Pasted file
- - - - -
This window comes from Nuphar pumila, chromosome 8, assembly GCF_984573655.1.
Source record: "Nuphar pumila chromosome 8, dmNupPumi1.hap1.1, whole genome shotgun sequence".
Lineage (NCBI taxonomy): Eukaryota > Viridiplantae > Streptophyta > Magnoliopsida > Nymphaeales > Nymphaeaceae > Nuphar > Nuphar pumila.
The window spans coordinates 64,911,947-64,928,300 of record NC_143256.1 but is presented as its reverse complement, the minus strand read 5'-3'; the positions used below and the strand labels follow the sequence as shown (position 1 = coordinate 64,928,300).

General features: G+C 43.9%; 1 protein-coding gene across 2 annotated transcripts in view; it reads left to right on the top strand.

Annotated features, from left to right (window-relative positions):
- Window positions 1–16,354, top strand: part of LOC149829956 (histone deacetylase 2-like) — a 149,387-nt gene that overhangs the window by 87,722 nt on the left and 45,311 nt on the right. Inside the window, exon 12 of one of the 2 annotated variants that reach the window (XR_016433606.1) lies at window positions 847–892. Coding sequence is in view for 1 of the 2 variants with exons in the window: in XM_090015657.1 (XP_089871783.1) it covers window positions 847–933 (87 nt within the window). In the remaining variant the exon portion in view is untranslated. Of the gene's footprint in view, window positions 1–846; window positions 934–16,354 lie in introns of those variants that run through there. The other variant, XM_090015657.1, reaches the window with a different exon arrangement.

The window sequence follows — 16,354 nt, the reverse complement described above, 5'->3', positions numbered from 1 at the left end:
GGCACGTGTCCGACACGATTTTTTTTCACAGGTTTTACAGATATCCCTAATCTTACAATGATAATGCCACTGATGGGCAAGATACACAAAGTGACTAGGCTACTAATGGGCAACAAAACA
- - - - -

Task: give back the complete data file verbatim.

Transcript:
This window comes from Nuphar pumila, chromosome 8, assembly GCF_984573655.1.
Source record: "Nuphar pumila chromosome 8, dmNupPumi1.hap1.1, whole genome shotgun sequence".
Lineage (NCBI taxonomy): Eukaryota > Viridiplantae > Streptophyta > Magnoliopsida > Nymphaeales > Nymphaeaceae > Nuphar > Nuphar pumila.
The window spans coordinates 64,911,947-64,928,300 of record NC_143256.1 but is presented as its reverse complement, the minus strand read 5'-3'; the positions used below and the strand labels follow the sequence as shown (position 1 = coordinate 64,928,300).

General features: G+C 43.9%; 1 protein-coding gene across 2 annotated transcripts in view; it reads left to right on the top strand.

Annotated features, from left to right (window-relative positions):
- Window positions 1–16,354, top strand: part of LOC149829956 (histone deacetylase 2-like) — a 149,387-nt gene that overhangs the window by 87,722 nt on the left and 45,311 nt on the right. Inside the window, exon 12 of one of the 2 annotated variants that reach the window (XR_016433606.1) lies at window positions 847–892. Coding sequence is in view for 1 of the 2 variants with exons in the window: in XM_090015657.1 (XP_089871783.1) it covers window positions 847–933 (87 nt within the window). In the remaining variant the exon portion in view is untranslated. Of the gene's footprint in view, window positions 1–846; window positions 934–16,354 lie in introns of those variants that run through there. The other variant, XM_090015657.1, reaches the window with a different exon arrangement.

The window sequence follows — 16,354 nt, the reverse complement described above, 5'->3', positions numbered from 1 at the left end:
GGCACGTGTCCGACACGATTTTTTTTCACAGGTTTTACAGATATCCCTAATCTTACAATGATAATGCCACTGATGGGCAAGATACACAAAGTGACTAGGCTACTAATGGGCAACAAAACA